Ensure clubs remain aware of the continuing need to support the eradication of
polio, the club target is now $55 per Rotarian.
Undertake club visits and
talks, to ensure Rotarians hear about the continuing progress, but also the remaining
needs in the eradication of polio.
Promote purple fabric crocuses to raise
the profile of End Polio Now and helping clubs to raise funds.
activities such as the Swimarathon, Rotary Ride and other club initiatives.
Our “End Polio Now” Champions
Eric, Brian and Mark are available to come and talk to your club members about EPN. Sally Searle is responsible for the Crocus Buttonholes and manages the EPN Pull-up banners, which are available to load out to clubs. Eric Hall is responsible for the Crocus Corms deliveries to clubs.
Rotary’s Campaign to Eradicate Polio Worldwide
While only older people remember children in callipers with flaccid legs (‘infantile paralysis’) and adults in ‘iron lungs’, it is a depressing reality that unless polio is eradicated globally, a return of such horrors may be only a flight away!
Poliomyelitis is not hereditary. It results from poor hygiene and bad sanitation. Of the original three strains, each needing a specific vaccine, P1 is the only one now left in the environment although circulating vaccine derived polio is an increasing threat across Africa in particular but anywhere with a poorly vaccinated population is at risk. The polio virus enters children’s bodies though contaminated food or water – the faeco-oral route – and multiplies in the throat or intestine. From there it passes into the blood stream or sometimes the nervous system, causing paralysis by destroying the nerve cells, which cannot regenerate. Over 99% of children have only a mild form of fever and body ache, which may go undetected as the polio virus infection; fewer than 1% of them develop acute flaccid paralysis.
Infected children excrete the virus in the faeces, which can infect unimmunised children. The motivation for Rotary’s polio campaign stemmed from the eradication of smallpox, which like polio was a viral disease for which vaccines already existed. Unlike smallpox, polio viruses can survive for long periods outside a human host, especially in sewage.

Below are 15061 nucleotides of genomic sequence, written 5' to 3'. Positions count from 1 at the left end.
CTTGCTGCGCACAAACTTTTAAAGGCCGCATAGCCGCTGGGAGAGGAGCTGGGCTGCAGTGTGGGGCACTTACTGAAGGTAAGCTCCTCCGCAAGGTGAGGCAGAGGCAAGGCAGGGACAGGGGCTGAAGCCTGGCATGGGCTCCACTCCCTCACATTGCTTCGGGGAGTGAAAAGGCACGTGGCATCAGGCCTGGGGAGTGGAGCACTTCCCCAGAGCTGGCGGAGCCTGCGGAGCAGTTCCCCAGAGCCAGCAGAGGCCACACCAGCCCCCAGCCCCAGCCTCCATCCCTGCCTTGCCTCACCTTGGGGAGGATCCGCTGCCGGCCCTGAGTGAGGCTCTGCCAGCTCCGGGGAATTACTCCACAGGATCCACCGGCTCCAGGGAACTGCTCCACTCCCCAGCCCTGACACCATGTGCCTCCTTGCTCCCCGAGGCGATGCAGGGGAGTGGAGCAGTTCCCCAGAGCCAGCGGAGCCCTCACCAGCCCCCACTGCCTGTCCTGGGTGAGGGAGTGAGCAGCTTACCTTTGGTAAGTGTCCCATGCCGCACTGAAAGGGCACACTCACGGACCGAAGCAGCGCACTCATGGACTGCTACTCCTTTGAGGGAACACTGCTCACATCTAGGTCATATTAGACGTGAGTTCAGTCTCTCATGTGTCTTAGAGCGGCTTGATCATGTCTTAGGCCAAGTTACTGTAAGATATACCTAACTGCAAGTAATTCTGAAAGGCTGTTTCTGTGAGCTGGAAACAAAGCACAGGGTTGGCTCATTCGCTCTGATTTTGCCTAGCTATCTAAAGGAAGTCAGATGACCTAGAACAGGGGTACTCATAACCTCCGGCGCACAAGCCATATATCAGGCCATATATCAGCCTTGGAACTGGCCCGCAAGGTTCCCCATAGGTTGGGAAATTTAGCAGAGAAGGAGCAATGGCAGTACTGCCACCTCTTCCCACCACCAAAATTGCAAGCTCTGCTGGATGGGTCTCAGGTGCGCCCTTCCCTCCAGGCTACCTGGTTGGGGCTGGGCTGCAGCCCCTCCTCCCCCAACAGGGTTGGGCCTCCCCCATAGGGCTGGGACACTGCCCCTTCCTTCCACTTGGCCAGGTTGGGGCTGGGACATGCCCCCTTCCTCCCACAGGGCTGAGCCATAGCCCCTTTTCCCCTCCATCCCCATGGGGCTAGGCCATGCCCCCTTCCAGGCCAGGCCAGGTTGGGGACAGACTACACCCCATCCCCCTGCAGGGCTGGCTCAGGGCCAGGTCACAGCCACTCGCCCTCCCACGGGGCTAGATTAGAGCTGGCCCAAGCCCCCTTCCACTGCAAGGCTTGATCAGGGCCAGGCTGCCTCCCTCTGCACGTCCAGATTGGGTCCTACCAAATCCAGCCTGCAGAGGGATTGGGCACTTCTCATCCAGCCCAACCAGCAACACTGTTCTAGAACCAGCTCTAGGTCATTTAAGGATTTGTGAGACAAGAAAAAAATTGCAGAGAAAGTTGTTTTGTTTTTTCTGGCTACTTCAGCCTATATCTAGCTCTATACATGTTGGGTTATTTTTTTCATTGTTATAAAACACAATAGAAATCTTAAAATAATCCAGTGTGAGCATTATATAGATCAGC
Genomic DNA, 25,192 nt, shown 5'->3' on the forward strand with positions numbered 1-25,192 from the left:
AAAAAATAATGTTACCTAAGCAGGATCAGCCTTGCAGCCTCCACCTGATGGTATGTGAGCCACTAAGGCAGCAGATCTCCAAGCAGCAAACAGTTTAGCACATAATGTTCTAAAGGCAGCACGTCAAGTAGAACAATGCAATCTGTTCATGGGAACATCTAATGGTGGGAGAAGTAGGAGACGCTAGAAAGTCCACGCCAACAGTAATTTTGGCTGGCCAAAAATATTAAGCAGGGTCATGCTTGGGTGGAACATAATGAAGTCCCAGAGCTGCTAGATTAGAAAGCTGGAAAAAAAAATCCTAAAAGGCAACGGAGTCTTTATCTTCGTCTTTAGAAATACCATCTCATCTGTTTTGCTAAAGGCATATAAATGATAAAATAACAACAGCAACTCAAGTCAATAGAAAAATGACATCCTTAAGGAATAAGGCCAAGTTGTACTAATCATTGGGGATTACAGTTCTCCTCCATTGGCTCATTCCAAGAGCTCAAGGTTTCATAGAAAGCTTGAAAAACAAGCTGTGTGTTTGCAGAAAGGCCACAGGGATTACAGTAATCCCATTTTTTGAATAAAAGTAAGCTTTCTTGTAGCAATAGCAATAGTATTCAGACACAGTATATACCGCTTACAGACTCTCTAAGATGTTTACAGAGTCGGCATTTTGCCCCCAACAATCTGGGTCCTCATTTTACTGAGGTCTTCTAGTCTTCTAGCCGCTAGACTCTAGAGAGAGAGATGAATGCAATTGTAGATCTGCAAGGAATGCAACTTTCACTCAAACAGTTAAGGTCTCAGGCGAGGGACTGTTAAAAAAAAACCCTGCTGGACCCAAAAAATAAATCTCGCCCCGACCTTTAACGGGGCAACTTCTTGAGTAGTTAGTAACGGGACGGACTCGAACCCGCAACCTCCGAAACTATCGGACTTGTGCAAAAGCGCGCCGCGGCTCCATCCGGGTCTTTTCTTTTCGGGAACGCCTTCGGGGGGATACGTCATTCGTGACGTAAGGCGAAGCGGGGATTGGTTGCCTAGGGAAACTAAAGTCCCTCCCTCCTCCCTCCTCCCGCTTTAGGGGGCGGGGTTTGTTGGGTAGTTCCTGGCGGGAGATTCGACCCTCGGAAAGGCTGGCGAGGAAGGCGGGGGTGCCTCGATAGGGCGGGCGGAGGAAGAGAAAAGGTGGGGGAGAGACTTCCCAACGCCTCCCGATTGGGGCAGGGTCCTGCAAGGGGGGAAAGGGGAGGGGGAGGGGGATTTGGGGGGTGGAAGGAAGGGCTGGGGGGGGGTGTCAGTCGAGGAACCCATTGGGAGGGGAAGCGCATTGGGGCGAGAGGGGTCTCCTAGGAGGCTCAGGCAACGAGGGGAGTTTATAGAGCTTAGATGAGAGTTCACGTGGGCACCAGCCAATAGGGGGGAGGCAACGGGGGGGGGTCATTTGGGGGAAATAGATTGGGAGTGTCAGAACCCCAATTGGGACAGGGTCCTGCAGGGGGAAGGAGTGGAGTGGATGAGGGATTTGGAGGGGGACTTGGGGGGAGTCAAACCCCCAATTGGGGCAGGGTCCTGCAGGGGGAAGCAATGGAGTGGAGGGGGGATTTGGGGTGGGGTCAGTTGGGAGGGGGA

Improvements in health and the provision of sanitation and clean water would offer huge advances, but the strategy to eradicate polio was to carry out vaccination on a global scale.
In 1985, Rotary International, the world’s largest service organisation, announced a plan to eradicate polio by vaccinating every at-risk child under five, and has since contributed over $1.8 billion to implement this plan*. In 1988, the World Health Organisation, UNICEF and the US Centers for Disease Control and Prevention joined Rotary to launch the Global Polio Eradication Initiative.
In 2007 the Gates Foundation became a major supporter by donating £62.5 million ($100 million) directly to Rotary, and in 2009 donated a further £160 million ($255 million). Rotary has agreed to raise $150 million in matching funds during the current funding period to 2023.
In the United Kingdom babies are vaccinated at the ages of six weeks, 10 weeks and 15 weeks, followed by a booster at 18 months. In countries where diarrhoea is common because of waterborne infections, children need far more doses to achieve the same immunity. So the solution to the problem has necessitated an immense effort on an unprecedented scale.
The vaccination process is simple. One person squeezes two drops of the oral polio vaccine (OPV) from a plastic vial on to the tongue of a child and one uses an indelible pen to mark the child’s finger – a purple pinkie – to indicate they have been vaccinated. This takes only a few seconds and costs about 50p (80 cents).